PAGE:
MSP pension fund targeted for fossil fuel investmentwritten by Bella Palmer
An £86m pension scheme for MSPs has invested nearly £1m in fossil fuel companies
An £86m pension scheme for MSPs has invested nearly £1m in fossil fuel companies which campaigners are driving climate breakdown.
Analysis of the Scottish Parliamentary Pension Scheme by Friends of the Earth Scotland based on a freedom of information request shows that the estimated fossil fuel investment is £923,585 – nearly £7,160 for each of the 129 MSPs.
With Glasgow due to host the Cop26 UN climate conference later this year environmental campaigners are calling on local authorities to divest from fossil fuels.
The Scottish Parliament’s pension fund was found to have an estimated £733,000 stake in BHP, a major coal, oil and gas producer.
The investigation was launched in January by the Organisation for Economic Co-operation and Development (OECD) - an intergovernmental economic organisation with 37 member countries - after complaints were filed simultaneously in Australia, Ireland, Switzerland and the UK by the Global Legal Action Network (GLAN).
In February, it emerged that Scottish local authority pensions have more than £1.2bn invested in fossil fuels companies.
Scotland’s council pension funds are valued at £48bn, which “constitutes the country's largest public store of wealth” according to the Friends of the Earth Scotland report.
Now the environmental group say that some 34 of the current crop of MSPs who are not standing for re-election, with some nearing retirement will be able to collect their Parliamentary pension that will have, in part, been financed via fossil fuel companies.
The group says that in recent years the Parliament Pension fund had previously invested in oil giants Shell and BP, as well as tobacco and arms companies. It has no ethical policy to prevent such investments.
While a board of MSPs oversees the fund, they defer day to day investment decisions to the external company, Baillie Gifford, who Friends of the Earth say have made clear that they can offer fossil fuel free funds to the fund if the switch was requested.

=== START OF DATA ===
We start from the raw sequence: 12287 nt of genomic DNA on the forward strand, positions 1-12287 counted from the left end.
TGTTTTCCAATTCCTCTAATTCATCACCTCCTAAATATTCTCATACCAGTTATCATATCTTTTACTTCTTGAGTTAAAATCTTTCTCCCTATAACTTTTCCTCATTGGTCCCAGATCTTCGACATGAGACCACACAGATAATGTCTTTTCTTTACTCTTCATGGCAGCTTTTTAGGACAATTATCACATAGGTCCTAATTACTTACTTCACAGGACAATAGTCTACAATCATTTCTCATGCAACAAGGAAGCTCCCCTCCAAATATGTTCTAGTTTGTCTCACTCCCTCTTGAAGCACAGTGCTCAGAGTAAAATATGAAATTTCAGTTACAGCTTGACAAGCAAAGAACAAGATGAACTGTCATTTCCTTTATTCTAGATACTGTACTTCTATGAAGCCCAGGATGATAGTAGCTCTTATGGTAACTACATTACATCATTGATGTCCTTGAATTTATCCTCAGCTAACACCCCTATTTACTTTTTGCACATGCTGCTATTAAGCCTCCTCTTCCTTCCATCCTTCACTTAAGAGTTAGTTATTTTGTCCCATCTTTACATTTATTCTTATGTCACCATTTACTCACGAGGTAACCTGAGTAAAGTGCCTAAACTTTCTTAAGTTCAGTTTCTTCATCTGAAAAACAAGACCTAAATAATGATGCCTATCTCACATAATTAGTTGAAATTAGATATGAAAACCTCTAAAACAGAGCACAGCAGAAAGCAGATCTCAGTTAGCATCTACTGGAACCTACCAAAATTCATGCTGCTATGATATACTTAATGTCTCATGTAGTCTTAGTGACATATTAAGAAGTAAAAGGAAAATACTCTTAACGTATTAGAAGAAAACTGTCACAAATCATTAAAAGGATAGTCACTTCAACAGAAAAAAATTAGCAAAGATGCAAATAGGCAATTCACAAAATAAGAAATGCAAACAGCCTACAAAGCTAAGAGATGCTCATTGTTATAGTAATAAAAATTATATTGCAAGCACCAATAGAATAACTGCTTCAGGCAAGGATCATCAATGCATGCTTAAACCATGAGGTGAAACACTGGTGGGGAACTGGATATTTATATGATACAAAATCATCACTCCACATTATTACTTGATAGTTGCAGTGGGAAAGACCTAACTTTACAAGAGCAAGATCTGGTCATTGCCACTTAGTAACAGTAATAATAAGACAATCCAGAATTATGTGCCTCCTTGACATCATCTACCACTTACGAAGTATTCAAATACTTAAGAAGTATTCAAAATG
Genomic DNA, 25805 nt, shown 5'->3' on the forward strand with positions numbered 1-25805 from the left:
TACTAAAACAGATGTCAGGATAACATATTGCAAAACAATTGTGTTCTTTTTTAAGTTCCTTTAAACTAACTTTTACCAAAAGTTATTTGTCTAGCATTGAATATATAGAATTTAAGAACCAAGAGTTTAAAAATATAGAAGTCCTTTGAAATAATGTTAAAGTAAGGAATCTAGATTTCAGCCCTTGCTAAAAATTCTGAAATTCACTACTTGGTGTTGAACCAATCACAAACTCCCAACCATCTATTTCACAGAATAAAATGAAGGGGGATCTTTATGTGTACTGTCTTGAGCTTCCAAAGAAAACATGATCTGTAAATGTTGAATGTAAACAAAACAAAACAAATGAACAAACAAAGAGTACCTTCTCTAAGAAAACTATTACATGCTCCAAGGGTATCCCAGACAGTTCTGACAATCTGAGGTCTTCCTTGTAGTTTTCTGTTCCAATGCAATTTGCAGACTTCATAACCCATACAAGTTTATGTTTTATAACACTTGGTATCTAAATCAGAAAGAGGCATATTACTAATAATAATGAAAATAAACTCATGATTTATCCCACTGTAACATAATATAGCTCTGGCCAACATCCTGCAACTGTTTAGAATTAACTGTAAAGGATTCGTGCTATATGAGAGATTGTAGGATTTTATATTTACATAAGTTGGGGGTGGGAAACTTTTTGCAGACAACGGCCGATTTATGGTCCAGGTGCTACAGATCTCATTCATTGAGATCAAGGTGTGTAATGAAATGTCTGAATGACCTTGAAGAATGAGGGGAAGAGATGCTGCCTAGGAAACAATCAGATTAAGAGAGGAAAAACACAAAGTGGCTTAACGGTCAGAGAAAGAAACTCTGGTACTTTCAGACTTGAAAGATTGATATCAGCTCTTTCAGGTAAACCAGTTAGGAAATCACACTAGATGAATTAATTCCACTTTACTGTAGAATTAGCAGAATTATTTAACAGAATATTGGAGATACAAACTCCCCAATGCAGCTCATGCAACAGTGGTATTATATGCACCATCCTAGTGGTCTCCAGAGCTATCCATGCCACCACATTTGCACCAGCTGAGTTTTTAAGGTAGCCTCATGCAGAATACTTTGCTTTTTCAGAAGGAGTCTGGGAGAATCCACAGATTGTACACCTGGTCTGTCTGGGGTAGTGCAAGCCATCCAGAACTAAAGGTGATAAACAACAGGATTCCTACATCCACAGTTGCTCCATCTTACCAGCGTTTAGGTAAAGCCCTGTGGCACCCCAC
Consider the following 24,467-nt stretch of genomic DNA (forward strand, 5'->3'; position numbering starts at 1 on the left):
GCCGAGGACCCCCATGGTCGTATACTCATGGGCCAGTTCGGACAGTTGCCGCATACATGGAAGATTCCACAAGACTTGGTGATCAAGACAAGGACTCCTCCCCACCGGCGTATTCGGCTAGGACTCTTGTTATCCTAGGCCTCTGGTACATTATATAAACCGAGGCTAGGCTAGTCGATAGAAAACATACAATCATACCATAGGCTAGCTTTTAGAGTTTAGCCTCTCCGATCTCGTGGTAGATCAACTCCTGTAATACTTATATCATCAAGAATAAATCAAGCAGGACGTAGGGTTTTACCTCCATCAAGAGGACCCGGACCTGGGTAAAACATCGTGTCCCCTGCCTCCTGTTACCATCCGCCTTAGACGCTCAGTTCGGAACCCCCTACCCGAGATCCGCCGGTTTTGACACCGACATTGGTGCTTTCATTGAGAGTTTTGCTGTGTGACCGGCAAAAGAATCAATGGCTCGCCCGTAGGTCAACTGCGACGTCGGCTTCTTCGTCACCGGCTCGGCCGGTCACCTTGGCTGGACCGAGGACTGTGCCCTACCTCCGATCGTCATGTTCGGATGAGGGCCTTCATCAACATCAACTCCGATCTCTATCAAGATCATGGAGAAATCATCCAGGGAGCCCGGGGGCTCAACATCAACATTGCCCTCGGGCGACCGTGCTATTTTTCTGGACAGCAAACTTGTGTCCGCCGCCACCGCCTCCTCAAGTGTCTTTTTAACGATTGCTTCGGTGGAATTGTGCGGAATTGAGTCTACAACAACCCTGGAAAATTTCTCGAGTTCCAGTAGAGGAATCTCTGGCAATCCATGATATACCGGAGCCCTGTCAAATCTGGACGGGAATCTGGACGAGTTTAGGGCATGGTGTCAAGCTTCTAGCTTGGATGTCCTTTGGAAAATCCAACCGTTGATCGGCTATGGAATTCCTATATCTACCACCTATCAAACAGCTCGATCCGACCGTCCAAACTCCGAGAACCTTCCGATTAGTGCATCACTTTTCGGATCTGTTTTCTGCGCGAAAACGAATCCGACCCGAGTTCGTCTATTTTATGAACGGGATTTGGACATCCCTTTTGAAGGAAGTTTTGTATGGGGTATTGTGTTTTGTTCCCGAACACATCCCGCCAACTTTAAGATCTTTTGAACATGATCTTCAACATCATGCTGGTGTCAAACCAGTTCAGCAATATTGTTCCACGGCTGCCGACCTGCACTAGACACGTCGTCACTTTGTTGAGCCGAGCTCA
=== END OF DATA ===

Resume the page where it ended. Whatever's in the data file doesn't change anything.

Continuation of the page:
Over 20 of the 2016-21 MSPs pledged their support for moves to end fossil fuel investments.
Friends of the Earth Scotland’s divestment campaigner Ric Lander said: In the last Scottish Parliament MSPs took important steps to address climate pollution. Yet as they retire, their pensions will be drawn from polluter profits. It can’t be right for our lawmakers to require climate emissions cuts across the country whilst at the same time they invest in companies that are seeking to increase production of harmful fossil fuels.
The vast majority of coal, oil and gas reserves must remain in the ground if global heating is to be limited to the levels pledged by the world’s governments. By continuing to pour money in climate polluters, investors are gambling that climate policies will fail, Lander said.
Lander said the Welsh Parliament has divested from fossil fuels, as have the Irish State investment bank. The Scottish Parliament can do the same, backing a just transition away from fossil fuels that supports green jobs, not pollution. With the limelight squarely fixed on Scotland in this special year of the UN climate talks, bold action against polluters can help start a ripple effect that brings the world closer to a healthy, clean and just economy.
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